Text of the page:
• Gordon near Two Harbors

    Yes, but on a case-by-case basis. For instance, deer were historically absent, or nearly so, from northeastern Minnesota. This was the domain of moose and woodland caribou prior to about 1910. After landscape-scale logging of pine and cedar occurred between about 1895 and 1920 deer surged northward to take advantage of the second growth deciduous forest that provided an excellent food base.

    Many scientific and natural areas are nearly pristine relics of the pre-pine logging days, and the plant communities in those places cannot survive the browsing of deer. For example, white cedar and white pine seedlings, as well as Canada yew and a host of other species, tend to be heavily browsed by deer, so there is very little natural reproduction across the landscape, except on extremely steep, rugged terrain, and in those few areas where deer densities are low.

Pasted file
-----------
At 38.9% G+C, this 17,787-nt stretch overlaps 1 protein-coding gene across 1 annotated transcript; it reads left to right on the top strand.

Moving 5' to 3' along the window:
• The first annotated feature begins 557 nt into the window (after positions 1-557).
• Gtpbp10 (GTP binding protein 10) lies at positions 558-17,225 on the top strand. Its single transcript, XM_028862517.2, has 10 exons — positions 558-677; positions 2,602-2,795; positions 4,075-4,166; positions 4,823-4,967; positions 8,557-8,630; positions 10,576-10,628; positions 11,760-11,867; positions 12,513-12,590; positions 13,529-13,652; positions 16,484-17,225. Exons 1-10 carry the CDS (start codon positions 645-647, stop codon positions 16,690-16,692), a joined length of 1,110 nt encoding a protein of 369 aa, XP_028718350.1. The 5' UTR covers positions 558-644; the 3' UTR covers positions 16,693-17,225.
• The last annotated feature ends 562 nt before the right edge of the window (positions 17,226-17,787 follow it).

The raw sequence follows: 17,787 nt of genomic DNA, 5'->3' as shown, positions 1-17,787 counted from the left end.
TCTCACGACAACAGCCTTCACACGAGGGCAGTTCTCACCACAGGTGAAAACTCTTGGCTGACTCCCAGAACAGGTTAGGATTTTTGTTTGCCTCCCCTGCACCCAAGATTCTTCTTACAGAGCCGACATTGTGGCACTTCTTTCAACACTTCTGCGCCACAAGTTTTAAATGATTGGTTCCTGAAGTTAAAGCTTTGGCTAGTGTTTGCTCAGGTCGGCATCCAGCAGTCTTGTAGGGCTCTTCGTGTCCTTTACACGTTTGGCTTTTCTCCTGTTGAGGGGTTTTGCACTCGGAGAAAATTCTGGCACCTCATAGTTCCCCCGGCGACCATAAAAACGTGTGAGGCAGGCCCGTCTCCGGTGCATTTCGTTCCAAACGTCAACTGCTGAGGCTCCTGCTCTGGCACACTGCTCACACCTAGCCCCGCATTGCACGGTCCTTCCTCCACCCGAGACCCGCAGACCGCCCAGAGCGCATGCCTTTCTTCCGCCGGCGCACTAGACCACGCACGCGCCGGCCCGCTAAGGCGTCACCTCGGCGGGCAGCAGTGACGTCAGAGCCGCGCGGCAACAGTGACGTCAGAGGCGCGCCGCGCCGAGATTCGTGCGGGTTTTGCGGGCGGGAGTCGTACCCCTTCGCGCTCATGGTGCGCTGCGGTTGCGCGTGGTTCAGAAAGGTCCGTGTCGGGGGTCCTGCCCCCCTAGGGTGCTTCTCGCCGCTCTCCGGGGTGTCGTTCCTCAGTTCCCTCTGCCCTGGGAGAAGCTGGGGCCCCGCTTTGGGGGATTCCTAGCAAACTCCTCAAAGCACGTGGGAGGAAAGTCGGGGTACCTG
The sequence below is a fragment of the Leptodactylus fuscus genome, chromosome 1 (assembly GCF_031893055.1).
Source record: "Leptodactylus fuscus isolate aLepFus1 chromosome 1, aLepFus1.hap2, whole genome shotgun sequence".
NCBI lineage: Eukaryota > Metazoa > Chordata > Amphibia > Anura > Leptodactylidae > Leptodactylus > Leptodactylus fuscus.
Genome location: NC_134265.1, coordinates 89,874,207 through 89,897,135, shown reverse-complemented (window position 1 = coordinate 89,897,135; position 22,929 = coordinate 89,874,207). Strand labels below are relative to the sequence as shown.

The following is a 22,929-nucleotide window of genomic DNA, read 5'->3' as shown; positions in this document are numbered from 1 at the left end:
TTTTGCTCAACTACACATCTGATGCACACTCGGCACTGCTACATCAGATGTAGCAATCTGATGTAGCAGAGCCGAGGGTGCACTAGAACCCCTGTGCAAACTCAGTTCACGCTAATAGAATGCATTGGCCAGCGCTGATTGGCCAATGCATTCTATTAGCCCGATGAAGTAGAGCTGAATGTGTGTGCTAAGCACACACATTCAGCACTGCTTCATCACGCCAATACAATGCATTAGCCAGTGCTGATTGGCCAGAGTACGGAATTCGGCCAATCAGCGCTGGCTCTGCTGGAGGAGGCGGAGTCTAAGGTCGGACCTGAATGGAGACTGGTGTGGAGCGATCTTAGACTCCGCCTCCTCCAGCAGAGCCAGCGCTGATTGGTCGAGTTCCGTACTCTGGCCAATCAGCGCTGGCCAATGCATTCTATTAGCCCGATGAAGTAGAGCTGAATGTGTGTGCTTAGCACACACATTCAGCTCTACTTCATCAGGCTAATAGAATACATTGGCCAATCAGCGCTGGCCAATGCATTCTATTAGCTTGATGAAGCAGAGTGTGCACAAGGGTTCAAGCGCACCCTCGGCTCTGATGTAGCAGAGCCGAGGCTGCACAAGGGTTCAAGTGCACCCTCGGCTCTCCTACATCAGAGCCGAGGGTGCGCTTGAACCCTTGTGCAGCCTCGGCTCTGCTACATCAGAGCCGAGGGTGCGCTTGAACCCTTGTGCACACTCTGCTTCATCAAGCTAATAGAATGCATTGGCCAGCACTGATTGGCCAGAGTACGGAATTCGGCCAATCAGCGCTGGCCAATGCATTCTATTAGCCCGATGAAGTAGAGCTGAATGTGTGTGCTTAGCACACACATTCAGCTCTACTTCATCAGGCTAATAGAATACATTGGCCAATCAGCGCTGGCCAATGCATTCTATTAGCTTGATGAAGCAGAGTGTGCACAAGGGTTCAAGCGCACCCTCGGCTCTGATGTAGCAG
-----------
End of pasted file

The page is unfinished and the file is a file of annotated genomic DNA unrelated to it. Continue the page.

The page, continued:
Hunting, especially for deer, is vital if we are to maintain/restore natural environments in many of the state’s Scientific and Natural Areas, as well state parks. There is less of a case to be made for trapping in these areas, but if there is a valid, scientifically-based reason for it, it should also be allowed.

  • Jeff

    Sure, pheasants are an invasive species.

    • Ralphy

      So are humans.

      • Jeff

        Thank you for articulating the entire environmental movement in a single concise point.

        • Pearly


      • Joe

        Only if they’re colonialists

  • Dick from Gaylord

    Humans should be a part of the natural landscape too. There are SNAs closer to the cities than WMAs. This could open more local hunting opportunities to underserved groups such as minorities and poor people who have to use mass transit as well as the retarded.

  • Elle

    No, hunting should not be allowed in these areas. But the DNR will allow it anyway. More hunting license dollars comin’ in. That’s all that matters.